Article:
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Deepcut hearing ‘not an inquiry into the Army’

A coroner was speaking at the inquest into the death of Private Sean Benton.

The coroner in the long-awaited inquest into the death of a young soldier at Deepcut Barracks 23 years ago has said the hearing is “not an inquiry into the Army”.

Coroner Peter Rook QC made the remark as he began reading his ruling into the death of 20-year-old Private Sean Benton, who was found dead at Princess Royal Barracks, Deepcut, in June 1995.

The soldier, from Hastings, was found with five bullets in his chest at the Surrey base shortly after being told he was to be discharged from the Army.

He was the first of four soldiers to die there between 1995 and 2002 amid claims of bullying and abuse. Privates Cheryl James, James Collinson and Geoff Gray also died from gunshot wounds.

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Coroner Peter Rook QC arrives at Woking Coroner’s Court (Steve Parsons/PA)

The inquest has heard evidence from more than 170 witnesses since it began in January at Woking Coroner’s Court.

It was triggered following a campaign by Pte Benton’s family after the initial inquest – held a month after his death – recorded a verdict of suicide. His parents died before the second inquest was granted.

Members of his family, including his sister Tracy Lewis and twin brother Tony Benton, were among those in court as the coroner began his ruling.

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Tony Benton and Tracy Lewis (Steve Parsons/PA)

After hearing from witnesses who described their experiences at Deepcut as “awful”, the coroner said: “This is not an inquiry into the Army at the time.”

In his opening remarks, he praised the witnesses who gave evidence, along with Pte Benson’s family.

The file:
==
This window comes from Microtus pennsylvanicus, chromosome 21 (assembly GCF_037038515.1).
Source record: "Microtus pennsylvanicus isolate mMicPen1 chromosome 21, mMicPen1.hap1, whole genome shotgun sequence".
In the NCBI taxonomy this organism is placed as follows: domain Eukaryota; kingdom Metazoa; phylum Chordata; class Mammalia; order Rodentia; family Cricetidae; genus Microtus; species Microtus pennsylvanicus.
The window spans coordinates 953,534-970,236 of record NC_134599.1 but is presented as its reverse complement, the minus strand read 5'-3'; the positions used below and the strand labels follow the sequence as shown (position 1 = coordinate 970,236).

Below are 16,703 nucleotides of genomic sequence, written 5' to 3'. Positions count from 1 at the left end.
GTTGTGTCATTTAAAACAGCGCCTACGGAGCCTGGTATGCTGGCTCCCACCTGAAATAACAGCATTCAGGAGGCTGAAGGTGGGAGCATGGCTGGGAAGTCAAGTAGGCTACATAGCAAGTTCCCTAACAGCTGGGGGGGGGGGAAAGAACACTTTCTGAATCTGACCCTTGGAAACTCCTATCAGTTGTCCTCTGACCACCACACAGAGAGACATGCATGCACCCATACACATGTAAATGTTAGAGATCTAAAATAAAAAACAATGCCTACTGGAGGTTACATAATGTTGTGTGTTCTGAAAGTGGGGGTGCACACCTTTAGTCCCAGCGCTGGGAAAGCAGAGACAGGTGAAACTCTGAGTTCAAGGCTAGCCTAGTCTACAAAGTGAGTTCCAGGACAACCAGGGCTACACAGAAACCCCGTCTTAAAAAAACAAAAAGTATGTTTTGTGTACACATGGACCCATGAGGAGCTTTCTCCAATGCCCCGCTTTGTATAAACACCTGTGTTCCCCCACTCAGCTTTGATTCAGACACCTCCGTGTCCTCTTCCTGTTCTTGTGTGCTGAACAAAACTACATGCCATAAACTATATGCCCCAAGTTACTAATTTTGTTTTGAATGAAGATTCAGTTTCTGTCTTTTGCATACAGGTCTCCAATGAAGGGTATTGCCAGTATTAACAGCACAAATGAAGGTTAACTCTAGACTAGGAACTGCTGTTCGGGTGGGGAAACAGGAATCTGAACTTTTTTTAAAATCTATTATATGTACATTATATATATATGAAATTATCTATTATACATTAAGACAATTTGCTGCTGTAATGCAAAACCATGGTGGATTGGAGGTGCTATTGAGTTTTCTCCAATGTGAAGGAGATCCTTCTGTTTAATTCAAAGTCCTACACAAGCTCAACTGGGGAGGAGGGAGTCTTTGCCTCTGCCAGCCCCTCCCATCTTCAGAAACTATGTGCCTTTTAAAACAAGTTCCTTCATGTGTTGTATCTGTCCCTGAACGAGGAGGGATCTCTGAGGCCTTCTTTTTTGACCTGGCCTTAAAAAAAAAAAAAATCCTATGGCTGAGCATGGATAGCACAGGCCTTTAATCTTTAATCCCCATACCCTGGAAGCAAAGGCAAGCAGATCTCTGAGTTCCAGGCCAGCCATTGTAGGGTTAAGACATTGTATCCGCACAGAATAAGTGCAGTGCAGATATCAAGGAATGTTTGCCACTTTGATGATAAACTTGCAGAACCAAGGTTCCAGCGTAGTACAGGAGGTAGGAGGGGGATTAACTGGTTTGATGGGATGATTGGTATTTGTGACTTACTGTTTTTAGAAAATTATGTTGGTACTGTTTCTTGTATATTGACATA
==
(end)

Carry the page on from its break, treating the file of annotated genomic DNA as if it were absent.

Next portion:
He said there were evidential difficulties in holding an inquest 23 years after the soldier’s death.

He said: “Memories fade in time. Some witnesses have died and some have not been traced.”

Exploring Pte Benton’s early life, the coroner repeated evidence of how a teenage Sean twice took drugs overdoses.

The first incident was seen as a “cry for help”. He took a second overdose a fortnight later, although a psychiatrist said there were no major causes for alarm.

Referencing evidence about his time at Deepcut, the coroner said the young soldier was described by colleagues as “cocksure” and “likeable”, although he had run-ins with senior staff.

The coroner said: “There’s no doubt Sean was an engaging personality.”

Witnesses described severe reprimands for trainees and bullying by officers.

Mr Rook said morale among trainees at Deepcut was “very low”, and added: “The result was, unsurprisingly, animosity towards the regime.”

He is due to complete his ruling on Wednesday afternoon.

The conduct of one of Pte Benton’s Deepcut instructors was key in the investigation into his death, Mr Rook said.

Sergeant Andrew Gavaghan had an alter ego and was prone to changes in temper, the court heard.

Pte Benton’s former Deepcut colleagues and witnesses gave accounts of physical and verbal abuse by the instructor.

Mr Rook said: “What made Sgt Gavaghan particularly memorable was his use of a management tool – play-acting his ‘twin brother’.

“What was striking from the evidence was Sgt Gavaghan’s change of persona from nice one moment to frightening the next. At times he did lose control of himself.”

Mr Rook said Sgt Gavaghan was not the only senior officer or non-commissioned officer to punish trainees, adding there were others who spoke favourably of him.

The coroner said: “Not all witnesses spoke ill of Sgt Gavaghan – he was clearly a man of two sides.

“But a closer check should have been made on Sgt Gavaghan’s (treatment) of the trainees. It’s clear this lack of appropriate monitoring contributed to his abuse of authority.”

Sgt Gavaghan has denied allegations of abusive behaviour.

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